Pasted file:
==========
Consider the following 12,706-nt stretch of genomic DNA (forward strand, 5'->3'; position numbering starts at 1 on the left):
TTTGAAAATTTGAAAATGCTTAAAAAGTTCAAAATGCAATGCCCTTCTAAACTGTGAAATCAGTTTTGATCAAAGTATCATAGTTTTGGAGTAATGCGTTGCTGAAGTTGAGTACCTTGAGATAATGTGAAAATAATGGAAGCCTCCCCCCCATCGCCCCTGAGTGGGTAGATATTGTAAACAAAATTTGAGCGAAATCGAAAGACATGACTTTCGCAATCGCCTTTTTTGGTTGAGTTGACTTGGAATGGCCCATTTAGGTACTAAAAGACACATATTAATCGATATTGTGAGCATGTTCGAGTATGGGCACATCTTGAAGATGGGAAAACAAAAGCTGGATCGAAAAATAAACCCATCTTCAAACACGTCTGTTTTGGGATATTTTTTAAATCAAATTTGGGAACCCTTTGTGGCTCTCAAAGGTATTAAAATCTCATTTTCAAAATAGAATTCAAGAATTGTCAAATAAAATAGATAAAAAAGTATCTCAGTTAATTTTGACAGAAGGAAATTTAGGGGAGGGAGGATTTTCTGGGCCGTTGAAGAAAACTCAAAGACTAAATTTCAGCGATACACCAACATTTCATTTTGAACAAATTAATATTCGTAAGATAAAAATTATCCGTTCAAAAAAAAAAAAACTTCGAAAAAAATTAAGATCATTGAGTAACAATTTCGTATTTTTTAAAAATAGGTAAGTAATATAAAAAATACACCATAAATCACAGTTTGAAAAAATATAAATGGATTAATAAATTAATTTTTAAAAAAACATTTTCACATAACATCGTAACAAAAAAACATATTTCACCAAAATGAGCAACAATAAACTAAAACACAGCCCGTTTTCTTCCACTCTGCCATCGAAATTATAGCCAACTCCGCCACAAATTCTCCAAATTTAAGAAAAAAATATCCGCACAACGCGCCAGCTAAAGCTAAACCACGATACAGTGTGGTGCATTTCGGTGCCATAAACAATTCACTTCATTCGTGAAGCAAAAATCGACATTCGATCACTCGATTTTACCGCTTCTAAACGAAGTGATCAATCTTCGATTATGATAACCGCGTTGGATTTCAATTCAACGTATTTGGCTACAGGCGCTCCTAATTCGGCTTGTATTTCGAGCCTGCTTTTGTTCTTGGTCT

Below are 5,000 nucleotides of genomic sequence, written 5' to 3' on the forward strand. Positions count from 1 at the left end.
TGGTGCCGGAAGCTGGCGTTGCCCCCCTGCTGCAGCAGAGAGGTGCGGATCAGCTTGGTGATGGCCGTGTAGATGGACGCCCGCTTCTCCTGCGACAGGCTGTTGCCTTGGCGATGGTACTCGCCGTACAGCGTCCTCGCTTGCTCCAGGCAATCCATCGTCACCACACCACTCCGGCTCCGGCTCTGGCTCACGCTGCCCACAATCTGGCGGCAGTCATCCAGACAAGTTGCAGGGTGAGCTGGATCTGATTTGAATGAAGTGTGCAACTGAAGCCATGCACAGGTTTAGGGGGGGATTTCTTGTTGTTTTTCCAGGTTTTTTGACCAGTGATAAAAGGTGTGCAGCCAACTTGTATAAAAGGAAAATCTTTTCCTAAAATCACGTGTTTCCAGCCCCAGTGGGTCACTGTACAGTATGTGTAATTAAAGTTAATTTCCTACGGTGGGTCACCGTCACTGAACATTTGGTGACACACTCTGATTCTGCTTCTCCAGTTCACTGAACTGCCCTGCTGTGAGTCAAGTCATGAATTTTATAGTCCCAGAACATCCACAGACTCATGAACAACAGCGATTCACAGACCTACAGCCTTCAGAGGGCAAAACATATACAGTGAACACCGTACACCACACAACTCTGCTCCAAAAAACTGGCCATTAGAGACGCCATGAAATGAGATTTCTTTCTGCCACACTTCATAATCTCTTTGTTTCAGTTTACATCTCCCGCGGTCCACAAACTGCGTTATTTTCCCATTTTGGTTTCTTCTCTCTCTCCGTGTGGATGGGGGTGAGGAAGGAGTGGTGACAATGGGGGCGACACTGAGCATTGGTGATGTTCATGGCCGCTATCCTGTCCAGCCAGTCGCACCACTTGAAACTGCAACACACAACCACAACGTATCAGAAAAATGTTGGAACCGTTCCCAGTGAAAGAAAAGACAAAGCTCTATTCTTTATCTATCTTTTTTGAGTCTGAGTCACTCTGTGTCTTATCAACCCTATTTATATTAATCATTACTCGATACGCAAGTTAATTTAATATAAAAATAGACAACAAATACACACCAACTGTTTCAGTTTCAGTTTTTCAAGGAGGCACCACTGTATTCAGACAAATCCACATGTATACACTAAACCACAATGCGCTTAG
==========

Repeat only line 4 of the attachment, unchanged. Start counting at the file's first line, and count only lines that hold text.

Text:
TGGTGCCGGAAGCTGGCGTTGCCCCCCTGCTGCAGCAGAGAGGTGCGGATCAGCTTGGTGATGGCCGTGTAGATGGACGCCCGCTTCTCCTGCGACAGGCTGTTGCCTTGGCGATGGTACTCGCCGTACAGCGTCCTCGCTTGCTCCAGGCAATCCATCGTCACCACACCACTCCGGCTCCGGCTCTGGCTCACGCTGCCCACAATCTGGCGGCAGTCATCCAGACAAGTTGCAGGGTGAGCTGGATCTGATTTGAATGAAGTGTGCAACTGAAGCCATGCACAGGTTTAGGGGGGGATTTCTTGTTGTTTTTCCAGGTTTTTTGACCAGTGATAAAAGGTGTGCAGCCAACTTGTATAAAAGGAAAATCTTTTCCTAAAATCACGTGTTTCCAGCCCCAGTGGGTCACTGTACAGTATGTGTAATTAAAGTTAATTTCCTACGGTGGGTCACCGTCACTGAACATTTGGTGACACACTCTGATTCTGCTTCTCCAGTTCACTGAACTGCCCTGCTGTGAGTCAAGTCATGAATTTTATAGTCCCAGAACATCCACAGACTCATGAACAACAGCGATTCACAGACCTACAGCCTTCAGAGGGCAAAACATATACAGTGAACACCGTACACCACACAACTCTGCTCCAAAAAACTGGCCATTAGAGACGCCATGAAATGAGATTTCTTTCTGCCACACTTCATAATCTCTTTGTTTCAGTTTACATCTCCCGCGGTCCACAAACTGCGTTATTTTCCCATTTTGGTTTCTTCTCTCTCTCCGTGTGGATGGGGGTGAGGAAGGAGTGGTGACAATGGGGGCGACACTGAGCATTGGTGATGTTCATGGCCGCTATCCTGTCCAGCCAGTCGCACCACTTGAAACTGCAACACACAACCACAACGTATCAGAAAAATGTTGGAACCGTTCCCAGTGAAAGAAAAGACAAAGCTCTATTCTTTATCTATCTTTTTTGAGTCTGAGTCACTCTGTGTCTTATCAACCCTATTTATATTAATCATTACTCGATACGCAAGTTAATTTAATATAAAAATAGACAACAAATACACACCAACTGTTTCAGTTTCAGTTTTTCAAGGAGGCACCACTGTATTCAGACAAATCCACATGTATACACTAAACCACAATGCGCTTAG